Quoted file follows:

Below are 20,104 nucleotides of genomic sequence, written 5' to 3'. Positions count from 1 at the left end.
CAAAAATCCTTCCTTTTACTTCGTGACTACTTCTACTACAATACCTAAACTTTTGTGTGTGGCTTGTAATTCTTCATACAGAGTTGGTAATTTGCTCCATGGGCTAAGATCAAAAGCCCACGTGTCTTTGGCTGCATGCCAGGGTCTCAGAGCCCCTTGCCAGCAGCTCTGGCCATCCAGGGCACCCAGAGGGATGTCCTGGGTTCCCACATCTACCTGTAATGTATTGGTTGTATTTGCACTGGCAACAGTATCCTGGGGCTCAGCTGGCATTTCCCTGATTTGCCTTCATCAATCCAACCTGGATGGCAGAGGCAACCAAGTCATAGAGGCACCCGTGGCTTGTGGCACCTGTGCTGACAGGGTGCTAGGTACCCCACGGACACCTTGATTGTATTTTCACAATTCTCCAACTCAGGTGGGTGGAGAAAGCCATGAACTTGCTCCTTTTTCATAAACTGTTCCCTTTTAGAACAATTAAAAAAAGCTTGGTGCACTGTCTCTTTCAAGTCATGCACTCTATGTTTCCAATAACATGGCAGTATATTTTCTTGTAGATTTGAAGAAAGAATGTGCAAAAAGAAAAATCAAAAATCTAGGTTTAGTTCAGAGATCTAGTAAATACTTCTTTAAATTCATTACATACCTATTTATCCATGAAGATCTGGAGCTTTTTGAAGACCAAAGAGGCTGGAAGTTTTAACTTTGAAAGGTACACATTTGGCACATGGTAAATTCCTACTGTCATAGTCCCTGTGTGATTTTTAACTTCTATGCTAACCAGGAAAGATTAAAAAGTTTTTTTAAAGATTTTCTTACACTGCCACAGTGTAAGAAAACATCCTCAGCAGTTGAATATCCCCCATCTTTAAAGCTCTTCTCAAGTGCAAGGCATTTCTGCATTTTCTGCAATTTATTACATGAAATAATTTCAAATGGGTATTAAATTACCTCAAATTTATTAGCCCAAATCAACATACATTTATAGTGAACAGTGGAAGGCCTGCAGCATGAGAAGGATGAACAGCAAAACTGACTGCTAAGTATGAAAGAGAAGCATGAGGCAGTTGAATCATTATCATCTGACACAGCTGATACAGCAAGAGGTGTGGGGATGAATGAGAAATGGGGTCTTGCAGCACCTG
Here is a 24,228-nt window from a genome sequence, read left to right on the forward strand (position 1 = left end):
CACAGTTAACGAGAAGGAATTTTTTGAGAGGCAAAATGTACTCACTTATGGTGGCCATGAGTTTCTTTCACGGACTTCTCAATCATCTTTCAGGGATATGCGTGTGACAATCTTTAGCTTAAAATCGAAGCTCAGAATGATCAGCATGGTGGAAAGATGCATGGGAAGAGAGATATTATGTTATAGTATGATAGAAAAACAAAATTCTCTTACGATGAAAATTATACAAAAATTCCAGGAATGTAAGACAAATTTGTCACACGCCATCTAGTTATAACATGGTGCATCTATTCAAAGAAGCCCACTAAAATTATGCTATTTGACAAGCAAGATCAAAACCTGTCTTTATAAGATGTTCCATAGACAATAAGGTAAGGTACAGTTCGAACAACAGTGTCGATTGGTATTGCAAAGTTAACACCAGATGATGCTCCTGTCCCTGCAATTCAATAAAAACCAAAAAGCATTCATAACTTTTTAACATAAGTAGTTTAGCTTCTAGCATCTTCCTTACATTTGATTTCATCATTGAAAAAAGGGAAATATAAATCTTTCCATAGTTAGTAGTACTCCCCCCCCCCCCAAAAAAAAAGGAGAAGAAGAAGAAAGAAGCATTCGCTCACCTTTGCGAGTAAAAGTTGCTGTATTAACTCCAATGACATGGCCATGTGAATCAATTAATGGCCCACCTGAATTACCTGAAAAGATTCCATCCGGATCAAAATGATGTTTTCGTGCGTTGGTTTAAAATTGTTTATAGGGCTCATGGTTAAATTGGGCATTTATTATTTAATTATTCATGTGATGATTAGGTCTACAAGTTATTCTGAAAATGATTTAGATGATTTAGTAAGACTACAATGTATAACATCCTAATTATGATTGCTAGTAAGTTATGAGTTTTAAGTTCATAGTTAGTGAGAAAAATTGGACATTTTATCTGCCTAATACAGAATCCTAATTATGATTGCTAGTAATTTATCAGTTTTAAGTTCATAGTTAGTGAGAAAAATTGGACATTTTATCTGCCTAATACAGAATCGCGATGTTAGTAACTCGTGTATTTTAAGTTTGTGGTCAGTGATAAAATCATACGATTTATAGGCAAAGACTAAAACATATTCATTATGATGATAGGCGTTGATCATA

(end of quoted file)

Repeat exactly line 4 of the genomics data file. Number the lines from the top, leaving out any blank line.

CACAGTTAACGAGAAGGAATTTTTTGAGAGGCAAAATGTACTCACTTATGGTGGCCATGAGTTTCTTTCACGGACTTCTCAATCATCTTTCAGGGATATGCGTGTGACAATCTTTAGCTTAAAATCGAAGCTCAGAATGATCAGCATGGTGGAAAGATGCATGGGAAGAGAGATATTATGTTATAGTATGATAGAAAAACAAAATTCTCTTACGATGAAAATTATACAAAAATTCCAGGAATGTAAGACAAATTTGTCACACGCCATCTAGTTATAACATGGTGCATCTATTCAAAGAAGCCCACTAAAATTATGCTATTTGACAAGCAAGATCAAAACCTGTCTTTATAAGATGTTCCATAGACAATAAGGTAAGGTACAGTTCGAACAACAGTGTCGATTGGTATTGCAAAGTTAACACCAGATGATGCTCCTGTCCCTGCAATTCAATAAAAACCAAAAAGCATTCATAACTTTTTAACATAAGTAGTTTAGCTTCTAGCATCTTCCTTACATTTGATTTCATCATTGAAAAAAGGGAAATATAAATCTTTCCATAGTTAGTAGTACTCCCCCCCCCCCCAAAAAAAAAGGAGAAGAAGAAGAAAGAAGCATTCGCTCACCTTTGCGAGTAAAAGTTGCTGTATTAACTCCAATGACATGGCCATGTGAATCAATTAATGGCCCACCTGAATTACCTGAAAAGATTCCATCCGGATCAAAATGATGTTTTCGTGCGTTGGTTTAAAATTGTTTATAGGGCTCATGGTTAAATTGGGCATTTATTATTTAATTATTCATGTGATGATTAGGTCTACAAGTTATTCTGAAAATGATTTAGATGATTTAGTAAGACTACAATGTATAACATCCTAATTATGATTGCTAGTAAGTTATGAGTTTTAAGTTCATAGTTAGTGAGAAAAATTGGACATTTTATCTGCCTAATACAGAATCCTAATTATGATTGCTAGTAATTTATCAGTTTTAAGTTCATAGTTAGTGAGAAAAATTGGACATTTTATCTGCCTAATACAGAATCGCGATGTTAGTAACTCGTGTATTTTAAGTTTGTGGTCAGTGATAAAATCATACGATTTATAGGCAAAGACTAAAACATATTCATTATGATGATAGGCGTTGATCATA